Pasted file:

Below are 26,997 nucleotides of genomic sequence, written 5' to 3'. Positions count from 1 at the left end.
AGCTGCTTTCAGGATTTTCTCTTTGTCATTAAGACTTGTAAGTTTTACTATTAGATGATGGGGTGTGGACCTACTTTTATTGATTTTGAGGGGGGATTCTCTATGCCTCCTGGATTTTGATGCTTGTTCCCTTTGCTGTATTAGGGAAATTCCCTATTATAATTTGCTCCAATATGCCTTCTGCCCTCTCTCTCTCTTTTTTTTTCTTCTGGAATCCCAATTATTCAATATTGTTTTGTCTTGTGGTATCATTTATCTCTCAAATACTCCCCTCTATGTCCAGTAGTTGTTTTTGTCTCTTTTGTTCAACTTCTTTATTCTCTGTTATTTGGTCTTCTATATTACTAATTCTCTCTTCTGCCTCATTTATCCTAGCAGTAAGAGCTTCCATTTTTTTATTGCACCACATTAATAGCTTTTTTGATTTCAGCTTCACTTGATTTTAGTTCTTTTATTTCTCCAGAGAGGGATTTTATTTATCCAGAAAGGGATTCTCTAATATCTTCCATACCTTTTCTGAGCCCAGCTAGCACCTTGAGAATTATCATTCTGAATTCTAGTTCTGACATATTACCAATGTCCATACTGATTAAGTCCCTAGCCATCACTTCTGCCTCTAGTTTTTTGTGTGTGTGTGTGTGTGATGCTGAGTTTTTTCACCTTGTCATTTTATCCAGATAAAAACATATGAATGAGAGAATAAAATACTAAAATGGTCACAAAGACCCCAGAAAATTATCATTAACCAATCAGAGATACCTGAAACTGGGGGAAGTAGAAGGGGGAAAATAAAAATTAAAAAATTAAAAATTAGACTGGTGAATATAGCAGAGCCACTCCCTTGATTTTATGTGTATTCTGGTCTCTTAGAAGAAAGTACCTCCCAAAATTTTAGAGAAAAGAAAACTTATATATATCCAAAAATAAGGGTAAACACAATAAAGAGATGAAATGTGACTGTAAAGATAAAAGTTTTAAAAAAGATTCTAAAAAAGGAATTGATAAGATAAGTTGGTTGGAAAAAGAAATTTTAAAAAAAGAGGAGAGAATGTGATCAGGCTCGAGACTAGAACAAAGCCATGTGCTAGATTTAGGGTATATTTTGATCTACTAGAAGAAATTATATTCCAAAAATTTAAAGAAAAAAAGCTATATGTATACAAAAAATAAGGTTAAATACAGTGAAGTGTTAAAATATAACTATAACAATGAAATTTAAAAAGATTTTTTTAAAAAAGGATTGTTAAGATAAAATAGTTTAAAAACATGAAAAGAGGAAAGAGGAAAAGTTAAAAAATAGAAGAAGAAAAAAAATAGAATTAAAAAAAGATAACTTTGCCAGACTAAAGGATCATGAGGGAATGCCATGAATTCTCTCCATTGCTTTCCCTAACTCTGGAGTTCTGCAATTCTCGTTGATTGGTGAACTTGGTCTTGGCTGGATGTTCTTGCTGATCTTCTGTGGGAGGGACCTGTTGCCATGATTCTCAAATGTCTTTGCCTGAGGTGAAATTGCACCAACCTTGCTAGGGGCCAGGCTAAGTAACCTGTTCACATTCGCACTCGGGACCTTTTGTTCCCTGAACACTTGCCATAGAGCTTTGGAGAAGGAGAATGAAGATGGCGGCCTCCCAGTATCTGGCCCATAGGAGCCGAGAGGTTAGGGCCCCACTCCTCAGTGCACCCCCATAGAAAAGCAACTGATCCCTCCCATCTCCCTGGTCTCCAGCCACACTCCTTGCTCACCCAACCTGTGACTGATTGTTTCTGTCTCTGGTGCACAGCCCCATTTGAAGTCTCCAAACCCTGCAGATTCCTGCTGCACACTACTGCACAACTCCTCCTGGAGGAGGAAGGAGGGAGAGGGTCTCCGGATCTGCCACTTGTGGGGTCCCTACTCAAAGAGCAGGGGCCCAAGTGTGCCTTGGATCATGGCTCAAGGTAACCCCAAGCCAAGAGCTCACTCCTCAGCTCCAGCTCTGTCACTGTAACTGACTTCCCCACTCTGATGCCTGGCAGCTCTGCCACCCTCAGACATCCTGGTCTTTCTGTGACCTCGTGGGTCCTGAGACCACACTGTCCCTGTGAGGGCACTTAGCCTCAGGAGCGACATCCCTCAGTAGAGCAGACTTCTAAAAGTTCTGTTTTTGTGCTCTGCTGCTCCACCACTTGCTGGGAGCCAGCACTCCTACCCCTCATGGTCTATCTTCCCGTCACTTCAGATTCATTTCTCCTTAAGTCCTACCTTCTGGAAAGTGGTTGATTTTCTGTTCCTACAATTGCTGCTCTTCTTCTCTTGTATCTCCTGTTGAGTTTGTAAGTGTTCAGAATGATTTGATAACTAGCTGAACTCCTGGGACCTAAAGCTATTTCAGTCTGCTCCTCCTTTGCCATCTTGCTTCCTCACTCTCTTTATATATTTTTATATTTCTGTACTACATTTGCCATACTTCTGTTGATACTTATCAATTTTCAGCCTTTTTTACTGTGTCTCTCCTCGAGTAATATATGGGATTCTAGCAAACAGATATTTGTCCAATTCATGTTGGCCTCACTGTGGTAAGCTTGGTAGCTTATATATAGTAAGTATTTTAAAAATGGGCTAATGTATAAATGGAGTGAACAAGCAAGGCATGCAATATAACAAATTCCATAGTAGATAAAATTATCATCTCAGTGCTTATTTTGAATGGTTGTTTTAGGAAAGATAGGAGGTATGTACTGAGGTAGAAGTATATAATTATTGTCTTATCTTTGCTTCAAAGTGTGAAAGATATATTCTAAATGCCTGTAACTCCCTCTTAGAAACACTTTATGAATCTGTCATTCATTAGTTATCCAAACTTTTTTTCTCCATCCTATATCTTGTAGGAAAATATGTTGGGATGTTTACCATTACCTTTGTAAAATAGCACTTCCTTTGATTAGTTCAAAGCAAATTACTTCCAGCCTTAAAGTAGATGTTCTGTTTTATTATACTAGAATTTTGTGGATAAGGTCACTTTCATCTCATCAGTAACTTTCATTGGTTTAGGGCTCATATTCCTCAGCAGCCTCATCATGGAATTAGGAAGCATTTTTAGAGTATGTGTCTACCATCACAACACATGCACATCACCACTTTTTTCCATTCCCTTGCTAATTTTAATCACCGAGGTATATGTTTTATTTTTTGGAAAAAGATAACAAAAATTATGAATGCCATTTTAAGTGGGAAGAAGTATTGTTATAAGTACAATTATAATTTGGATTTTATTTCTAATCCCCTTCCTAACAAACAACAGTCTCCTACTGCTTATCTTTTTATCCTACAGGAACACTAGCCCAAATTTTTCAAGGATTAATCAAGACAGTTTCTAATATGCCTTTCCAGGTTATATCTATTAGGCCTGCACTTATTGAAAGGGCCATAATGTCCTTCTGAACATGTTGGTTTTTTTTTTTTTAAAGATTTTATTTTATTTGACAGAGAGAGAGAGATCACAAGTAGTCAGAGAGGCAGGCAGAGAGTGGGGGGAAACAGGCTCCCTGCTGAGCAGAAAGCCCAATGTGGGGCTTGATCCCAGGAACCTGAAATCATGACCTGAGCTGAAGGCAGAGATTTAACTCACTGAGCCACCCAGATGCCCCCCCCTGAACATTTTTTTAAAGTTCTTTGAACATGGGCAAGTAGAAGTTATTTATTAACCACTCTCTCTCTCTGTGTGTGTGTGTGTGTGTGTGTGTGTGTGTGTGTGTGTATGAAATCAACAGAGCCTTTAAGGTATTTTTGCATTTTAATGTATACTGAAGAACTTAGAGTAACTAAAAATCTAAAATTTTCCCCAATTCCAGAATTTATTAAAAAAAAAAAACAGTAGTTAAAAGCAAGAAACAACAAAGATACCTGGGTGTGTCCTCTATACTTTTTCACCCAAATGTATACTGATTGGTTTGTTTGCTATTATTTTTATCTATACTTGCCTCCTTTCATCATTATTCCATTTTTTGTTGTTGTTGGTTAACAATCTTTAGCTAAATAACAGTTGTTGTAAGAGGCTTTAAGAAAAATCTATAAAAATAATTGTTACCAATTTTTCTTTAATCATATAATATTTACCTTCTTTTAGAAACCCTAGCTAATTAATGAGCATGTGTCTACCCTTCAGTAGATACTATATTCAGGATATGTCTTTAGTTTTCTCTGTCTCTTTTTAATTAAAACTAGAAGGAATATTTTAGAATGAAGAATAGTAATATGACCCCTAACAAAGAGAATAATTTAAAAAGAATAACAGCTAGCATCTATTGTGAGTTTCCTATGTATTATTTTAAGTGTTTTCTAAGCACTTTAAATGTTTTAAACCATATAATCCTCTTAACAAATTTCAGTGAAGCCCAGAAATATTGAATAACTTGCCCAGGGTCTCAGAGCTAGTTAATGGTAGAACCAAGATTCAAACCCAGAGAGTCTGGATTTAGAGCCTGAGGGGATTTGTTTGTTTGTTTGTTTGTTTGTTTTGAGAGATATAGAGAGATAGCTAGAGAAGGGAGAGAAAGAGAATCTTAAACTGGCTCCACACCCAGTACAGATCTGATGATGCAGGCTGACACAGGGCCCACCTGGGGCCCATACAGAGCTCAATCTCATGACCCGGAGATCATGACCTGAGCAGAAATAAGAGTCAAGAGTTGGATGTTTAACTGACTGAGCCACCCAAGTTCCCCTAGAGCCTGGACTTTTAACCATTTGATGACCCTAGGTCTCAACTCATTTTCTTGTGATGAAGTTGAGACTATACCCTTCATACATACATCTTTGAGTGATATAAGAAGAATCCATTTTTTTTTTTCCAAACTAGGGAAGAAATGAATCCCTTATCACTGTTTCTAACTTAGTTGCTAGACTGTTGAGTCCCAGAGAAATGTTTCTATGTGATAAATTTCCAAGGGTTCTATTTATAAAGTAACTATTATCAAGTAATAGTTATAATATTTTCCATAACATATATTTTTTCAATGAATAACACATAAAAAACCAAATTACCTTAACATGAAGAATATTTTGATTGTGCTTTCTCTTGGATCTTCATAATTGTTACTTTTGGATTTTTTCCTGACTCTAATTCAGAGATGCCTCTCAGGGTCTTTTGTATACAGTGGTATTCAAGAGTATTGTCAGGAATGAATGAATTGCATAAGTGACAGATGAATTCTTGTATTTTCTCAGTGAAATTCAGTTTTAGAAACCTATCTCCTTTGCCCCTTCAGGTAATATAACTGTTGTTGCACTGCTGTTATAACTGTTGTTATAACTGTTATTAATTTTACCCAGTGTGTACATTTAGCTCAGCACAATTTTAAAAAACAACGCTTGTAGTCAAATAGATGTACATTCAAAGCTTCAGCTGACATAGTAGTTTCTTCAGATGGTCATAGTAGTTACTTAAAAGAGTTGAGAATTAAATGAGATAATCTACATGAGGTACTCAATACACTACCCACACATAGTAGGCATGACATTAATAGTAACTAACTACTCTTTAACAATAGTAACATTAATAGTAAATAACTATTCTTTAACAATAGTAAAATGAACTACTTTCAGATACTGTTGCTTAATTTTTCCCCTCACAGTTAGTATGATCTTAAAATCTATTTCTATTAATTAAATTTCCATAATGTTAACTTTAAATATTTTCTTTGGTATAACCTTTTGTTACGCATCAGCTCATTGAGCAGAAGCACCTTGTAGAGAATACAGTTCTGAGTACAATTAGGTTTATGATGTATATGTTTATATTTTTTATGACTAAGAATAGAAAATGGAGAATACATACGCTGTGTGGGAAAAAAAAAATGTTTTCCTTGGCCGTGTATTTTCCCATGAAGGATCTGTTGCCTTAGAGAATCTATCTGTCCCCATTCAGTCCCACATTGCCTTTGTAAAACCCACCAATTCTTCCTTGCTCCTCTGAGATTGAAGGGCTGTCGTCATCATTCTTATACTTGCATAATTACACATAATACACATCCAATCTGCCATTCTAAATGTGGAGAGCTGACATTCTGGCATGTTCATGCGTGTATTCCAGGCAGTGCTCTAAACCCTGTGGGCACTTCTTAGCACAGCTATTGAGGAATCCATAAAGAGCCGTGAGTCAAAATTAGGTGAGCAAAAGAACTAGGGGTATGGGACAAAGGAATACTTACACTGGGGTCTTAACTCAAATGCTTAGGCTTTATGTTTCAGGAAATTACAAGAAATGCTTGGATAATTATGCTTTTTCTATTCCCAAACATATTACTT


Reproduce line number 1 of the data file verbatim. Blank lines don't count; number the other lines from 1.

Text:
Below are 26,997 nucleotides of genomic sequence, written 5' to 3'. Positions count from 1 at the left end.